A key text illustrating the phenomena of amorous ideas and of their being in circulation is Andreas Capellanus’s De Amore (1170s-80s). This second of the twin pillars supporting Paris’s idea of amour courtois, and the one providing the crux and dramatic culmination of his argument. Paris’s article, when read as a whole, produces a very different view of courtly love from the standard sterotype: it is emphatically not a stable or static set of fixed rules, but essentially fluid, mobile, debated; and in the hypothetical mode. The idea of love as a game is vital. Paris argues that courtly love had a limited place in the real world at courts centered around ladies such as Marie, sitting in judgement on amorous questions. I tend not to view this idea of “game” as government by rules and set moves, and action in a fixed pattern and progression. Instead, I side with Kay in focusing on the play of moving around parameters ingeniously, akin to the virtuoso play of scholastic debate. This is an activity with a play-acting side (e.g., the ladies’ courts of love), and a kind of play that is conscious of being a game, and of not being real. It is an imaginative exercise, both in the contemporary sense of imaginatio and in the modern sense of the imagination. Finally, it should be emphasized that in this sort of game, there is no necessary, end result, nor any necessity for there to be one.

De Amore’s dialogues may be seen as deliberately and necessarily unsatisfied and open-ended, as is the work’s double and apparently contradictory structure, in an attempt to engage the audience as active readers in making sense of the work. But De Amore can be read as containing a dialogic rather than prescriptive pedagogy; a text that leaves open the possibility for discussion continuing afterwards, in the manner of the protagonists’ own conversations, rather than as a manual presenting a codification of “The Rules.” Its structure bears such a strong resemblance to that of Flamenca and its several stages of love that it suggests a reading of the romance as a commentary on the treatise.29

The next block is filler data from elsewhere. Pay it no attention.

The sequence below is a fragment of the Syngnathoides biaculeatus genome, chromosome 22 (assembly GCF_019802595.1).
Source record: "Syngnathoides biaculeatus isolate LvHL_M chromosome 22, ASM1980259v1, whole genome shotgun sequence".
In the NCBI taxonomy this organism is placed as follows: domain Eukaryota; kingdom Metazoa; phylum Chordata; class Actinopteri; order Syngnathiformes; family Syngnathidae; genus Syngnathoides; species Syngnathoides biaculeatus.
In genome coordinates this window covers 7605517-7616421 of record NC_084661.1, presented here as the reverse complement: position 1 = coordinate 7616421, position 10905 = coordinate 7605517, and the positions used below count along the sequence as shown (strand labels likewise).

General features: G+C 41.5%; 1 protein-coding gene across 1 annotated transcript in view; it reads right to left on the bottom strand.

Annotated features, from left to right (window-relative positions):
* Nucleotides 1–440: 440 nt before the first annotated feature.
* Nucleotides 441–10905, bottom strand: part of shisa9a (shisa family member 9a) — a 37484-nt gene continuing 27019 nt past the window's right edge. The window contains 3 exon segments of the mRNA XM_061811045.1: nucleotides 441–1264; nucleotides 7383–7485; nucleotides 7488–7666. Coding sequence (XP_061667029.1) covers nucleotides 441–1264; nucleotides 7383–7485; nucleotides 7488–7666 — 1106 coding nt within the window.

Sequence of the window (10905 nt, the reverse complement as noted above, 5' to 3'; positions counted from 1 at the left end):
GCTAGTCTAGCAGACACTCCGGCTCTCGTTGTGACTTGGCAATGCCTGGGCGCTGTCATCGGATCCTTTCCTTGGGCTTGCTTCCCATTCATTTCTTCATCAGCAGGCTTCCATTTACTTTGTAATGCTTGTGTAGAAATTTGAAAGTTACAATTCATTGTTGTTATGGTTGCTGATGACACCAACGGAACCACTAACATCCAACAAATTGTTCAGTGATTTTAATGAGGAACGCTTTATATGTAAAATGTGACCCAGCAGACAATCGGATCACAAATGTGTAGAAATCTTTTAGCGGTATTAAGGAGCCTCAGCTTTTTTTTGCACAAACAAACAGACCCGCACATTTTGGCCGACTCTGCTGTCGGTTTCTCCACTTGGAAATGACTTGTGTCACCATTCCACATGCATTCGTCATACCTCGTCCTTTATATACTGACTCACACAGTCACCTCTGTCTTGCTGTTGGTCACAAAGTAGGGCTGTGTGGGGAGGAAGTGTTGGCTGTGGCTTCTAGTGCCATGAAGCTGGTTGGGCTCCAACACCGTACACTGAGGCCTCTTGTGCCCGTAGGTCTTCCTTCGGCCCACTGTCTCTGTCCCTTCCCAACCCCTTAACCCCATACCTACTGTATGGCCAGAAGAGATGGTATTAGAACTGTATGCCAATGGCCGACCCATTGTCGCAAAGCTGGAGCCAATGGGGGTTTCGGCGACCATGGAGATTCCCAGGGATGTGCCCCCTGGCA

Flamenca features playful dialogue in the shape of the lovers’ conversations; further, debate about love is what ties the romance together: what kinds of love are represented, whether or not they are true, whether or not this is perceived by protagonists, indeed how they perceive—and comically misperceive—their own love. It is a discursive narrative at all those levels: a narrative that both depicts discussion and is about it. As a critical work about love, Flamenca is also narratologically discursive, deploying techniques of a discursive nature: a plurality of narrative focalizations runs parallel to a multiplicity of narrative voices offering more or less clearly dubious guidance, misreading situations, and playing with the audience.